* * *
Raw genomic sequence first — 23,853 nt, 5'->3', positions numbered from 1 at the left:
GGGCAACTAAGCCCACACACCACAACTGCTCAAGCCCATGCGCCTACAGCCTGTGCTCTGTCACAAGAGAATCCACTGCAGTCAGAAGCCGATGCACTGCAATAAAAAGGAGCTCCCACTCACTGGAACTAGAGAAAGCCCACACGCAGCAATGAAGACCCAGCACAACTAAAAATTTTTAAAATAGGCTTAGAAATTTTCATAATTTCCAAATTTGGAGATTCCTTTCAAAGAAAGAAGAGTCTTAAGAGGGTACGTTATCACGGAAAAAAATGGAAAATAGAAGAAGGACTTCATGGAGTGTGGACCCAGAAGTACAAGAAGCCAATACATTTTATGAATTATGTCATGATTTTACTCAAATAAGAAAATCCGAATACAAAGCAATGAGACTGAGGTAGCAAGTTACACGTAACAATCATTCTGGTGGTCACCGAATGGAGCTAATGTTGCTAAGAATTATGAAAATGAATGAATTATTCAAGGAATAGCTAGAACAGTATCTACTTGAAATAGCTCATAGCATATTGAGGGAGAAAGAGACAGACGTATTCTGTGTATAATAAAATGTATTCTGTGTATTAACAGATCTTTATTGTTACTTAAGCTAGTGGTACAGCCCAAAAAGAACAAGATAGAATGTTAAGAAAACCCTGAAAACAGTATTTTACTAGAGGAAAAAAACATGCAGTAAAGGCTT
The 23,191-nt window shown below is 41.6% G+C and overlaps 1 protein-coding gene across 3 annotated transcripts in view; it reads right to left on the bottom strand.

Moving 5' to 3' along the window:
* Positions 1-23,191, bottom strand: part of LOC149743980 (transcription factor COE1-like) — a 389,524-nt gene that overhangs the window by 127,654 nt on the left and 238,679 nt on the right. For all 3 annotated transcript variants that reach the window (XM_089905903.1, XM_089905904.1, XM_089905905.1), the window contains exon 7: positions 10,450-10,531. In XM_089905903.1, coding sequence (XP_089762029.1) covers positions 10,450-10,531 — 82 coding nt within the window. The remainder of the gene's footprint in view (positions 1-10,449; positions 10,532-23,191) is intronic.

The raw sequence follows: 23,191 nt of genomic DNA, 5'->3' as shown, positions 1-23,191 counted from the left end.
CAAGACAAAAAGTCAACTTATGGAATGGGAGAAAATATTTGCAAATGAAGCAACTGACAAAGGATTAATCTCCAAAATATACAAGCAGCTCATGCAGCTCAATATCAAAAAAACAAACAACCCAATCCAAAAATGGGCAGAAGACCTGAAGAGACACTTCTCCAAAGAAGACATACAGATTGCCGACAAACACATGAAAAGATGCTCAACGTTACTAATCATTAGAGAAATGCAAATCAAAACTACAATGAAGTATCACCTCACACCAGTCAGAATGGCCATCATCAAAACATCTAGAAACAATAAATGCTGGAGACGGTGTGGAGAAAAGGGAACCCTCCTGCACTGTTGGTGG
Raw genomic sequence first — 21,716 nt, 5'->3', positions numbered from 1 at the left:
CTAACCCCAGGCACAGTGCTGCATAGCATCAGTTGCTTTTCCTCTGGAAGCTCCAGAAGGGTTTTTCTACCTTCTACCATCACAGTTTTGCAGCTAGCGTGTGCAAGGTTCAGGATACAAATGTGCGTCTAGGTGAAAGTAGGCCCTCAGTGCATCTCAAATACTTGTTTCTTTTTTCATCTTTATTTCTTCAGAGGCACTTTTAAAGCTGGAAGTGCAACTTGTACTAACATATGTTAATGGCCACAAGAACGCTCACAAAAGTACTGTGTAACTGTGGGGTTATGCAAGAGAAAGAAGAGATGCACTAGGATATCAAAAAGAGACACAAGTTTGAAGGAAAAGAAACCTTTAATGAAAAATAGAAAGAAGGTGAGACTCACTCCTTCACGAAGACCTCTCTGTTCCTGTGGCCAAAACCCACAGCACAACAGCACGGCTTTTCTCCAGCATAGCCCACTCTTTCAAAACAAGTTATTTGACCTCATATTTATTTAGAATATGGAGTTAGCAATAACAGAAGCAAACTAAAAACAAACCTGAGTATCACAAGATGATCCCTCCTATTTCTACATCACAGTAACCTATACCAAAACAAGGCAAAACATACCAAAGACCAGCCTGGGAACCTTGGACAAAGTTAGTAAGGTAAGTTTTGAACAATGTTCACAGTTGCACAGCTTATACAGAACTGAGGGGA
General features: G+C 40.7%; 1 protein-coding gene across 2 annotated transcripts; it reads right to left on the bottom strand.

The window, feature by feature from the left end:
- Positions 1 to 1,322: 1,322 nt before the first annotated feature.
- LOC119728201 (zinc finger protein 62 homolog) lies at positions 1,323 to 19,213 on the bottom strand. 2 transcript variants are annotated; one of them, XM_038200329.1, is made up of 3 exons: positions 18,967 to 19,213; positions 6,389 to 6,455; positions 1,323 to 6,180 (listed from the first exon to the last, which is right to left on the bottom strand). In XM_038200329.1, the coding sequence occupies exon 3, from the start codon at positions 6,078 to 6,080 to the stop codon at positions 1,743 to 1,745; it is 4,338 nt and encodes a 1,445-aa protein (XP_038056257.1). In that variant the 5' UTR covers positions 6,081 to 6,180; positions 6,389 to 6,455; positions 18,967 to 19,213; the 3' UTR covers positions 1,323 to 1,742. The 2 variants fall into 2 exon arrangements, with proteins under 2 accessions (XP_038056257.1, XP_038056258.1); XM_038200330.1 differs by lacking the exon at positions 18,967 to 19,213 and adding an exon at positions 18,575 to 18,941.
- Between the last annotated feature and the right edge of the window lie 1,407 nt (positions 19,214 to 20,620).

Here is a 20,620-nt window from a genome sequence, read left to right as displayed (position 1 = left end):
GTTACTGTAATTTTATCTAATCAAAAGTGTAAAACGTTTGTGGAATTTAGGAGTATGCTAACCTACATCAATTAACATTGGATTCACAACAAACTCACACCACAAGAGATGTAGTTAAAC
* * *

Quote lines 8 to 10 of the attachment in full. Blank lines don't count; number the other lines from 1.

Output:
Raw genomic sequence first — 21,716 nt, 5'->3', positions numbered from 1 at the left:
CTAACCCCAGGCACAGTGCTGCATAGCATCAGTTGCTTTTCCTCTGGAAGCTCCAGAAGGGTTTTTCTACCTTCTACCATCACAGTTTTGCAGCTAGCGTGTGCAAGGTTCAGGATACAAATGTGCGTCTAGGTGAAAGTAGGCCCTCAGTGCATCTCAAATACTTGTTTCTTTTTTCATCTTTATTTCTTCAGAGGCACTTTTAAAGCTGGAAGTGCAACTTGTACTAACATATGTTAATGGCCACAAGAACGCTCACAAAAGTACTGTGTAACTGTGGGGTTATGCAAGAGAAAGAAGAGATGCACTAGGATATCAAAAAGAGACACAAGTTTGAAGGAAAAGAAACCTTTAATGAAAAATAGAAAGAAGGTGAGACTCACTCCTTCACGAAGACCTCTCTGTTCCTGTGGCCAAAACCCACAGCACAACAGCACGGCTTTTCTCCAGCATAGCCCACTCTTTCAAAACAAGTTATTTGACCTCATATTTATTTAGAATATGGAGTTAGCAATAACAGAAGCAAACTAAAAACAAACCTGAGTATCACAAGATGATCCCTCCTATTTCTACATCACAGTAACCTATACCAAAACAAGGCAAAACATACCAAAGACCAGCCTGGGAACCTTGGACAAAGTTAGTAAGGTAAGTTTTGAACAATGTTCACAGTTGCACAGCTTATACAGAACTGAGGGGA
General features: G+C 40.7%; 1 protein-coding gene across 2 annotated transcripts; it reads right to left on the bottom strand.